Gratitude therefore takes nothing for granted, is never unresponsive, and is constantly awakening to new wonder and to praise of the goodness of God. For the grateful person knows that God is good, not by hearsay but by experience. And that is what makes all the difference.” (Thomas Merton)
Have a blessed, holy, safe, and healthy Saturday everyone!
Today’s Thoughts: Sorry for being a little late this morning but I have been up since 2:30 am dealing with a leaking roof! Oh, the joys of being responsible for the care of a house…
The Gospel reading today focus on the human struggle, lack of faith. Often, we think we know what is right. We think we know what is best for ourselves and those around us. We think we know what God wants. Then someone comes along, like a Rosa Parks, a St. John XXIII, a Dr. Martin Luther King, Jr., a Thomas Merton, a St. Teresa of Calcutta, an Oscar Romero, a Pope Francis and they point us in a different direction, sometimes telling us we are headed down the wrong path, but always showing us just where God can be found.
We don’t like to be wrong and we are not always excited to have someone ruin our plans after all what do they know about us, about our life, about our faith. We might not put them to death like the Israelites often did to their prophets, but we reject their way of thinking, their insights, their spirits, the gift of their faith, hope and love. We call to mind tradition, dogma, or doctrine. We point to order, cost and what makes us comfortable. We at times dismiss them as misguided and unimportant or we point to their faults and failings.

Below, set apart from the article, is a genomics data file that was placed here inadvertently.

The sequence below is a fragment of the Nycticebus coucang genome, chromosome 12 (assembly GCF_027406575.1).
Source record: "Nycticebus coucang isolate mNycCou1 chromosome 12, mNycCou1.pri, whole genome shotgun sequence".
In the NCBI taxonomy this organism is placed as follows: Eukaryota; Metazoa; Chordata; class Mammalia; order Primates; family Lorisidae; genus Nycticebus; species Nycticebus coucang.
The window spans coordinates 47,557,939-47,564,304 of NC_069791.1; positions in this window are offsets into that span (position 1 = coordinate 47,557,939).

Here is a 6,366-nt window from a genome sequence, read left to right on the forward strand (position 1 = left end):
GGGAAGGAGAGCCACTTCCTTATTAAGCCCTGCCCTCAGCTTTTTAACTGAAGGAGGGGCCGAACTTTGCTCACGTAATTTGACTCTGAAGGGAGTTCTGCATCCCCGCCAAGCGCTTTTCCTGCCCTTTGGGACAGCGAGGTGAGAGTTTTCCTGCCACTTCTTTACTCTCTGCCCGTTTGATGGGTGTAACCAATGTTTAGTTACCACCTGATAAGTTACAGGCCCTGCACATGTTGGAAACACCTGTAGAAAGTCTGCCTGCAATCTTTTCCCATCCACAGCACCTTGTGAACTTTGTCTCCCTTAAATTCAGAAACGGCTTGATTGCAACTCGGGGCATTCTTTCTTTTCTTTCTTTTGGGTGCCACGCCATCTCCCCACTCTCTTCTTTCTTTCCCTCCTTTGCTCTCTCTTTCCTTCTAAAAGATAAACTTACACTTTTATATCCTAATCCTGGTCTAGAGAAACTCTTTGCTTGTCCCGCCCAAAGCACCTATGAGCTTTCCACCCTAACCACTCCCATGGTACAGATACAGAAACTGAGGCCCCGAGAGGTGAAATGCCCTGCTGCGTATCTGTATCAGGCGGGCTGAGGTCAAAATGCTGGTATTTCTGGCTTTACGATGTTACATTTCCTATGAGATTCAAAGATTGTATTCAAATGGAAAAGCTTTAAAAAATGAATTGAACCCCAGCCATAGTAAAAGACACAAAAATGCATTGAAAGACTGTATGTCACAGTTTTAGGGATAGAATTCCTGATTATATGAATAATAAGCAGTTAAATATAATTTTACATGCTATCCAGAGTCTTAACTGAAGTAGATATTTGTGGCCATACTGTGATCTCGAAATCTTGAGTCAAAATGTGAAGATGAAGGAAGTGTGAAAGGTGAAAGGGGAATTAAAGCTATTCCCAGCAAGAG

When we do this like the people of Nazareth, we make it almost impossible for God to work in our lives. We make it impossible for the ordinary things in life to become extraordinary.
O God, in your great love keep us always open to the voices of your Word and strengthen our faith so we will always recognize your presence amongst us!
Friday blessings to all be well, safe, and healthy!
Fr. Paul R. Fagan, C.P. "Preacher on the Run"
Just a few thoughts to help you on your journey through life...let me know from time to time what you think...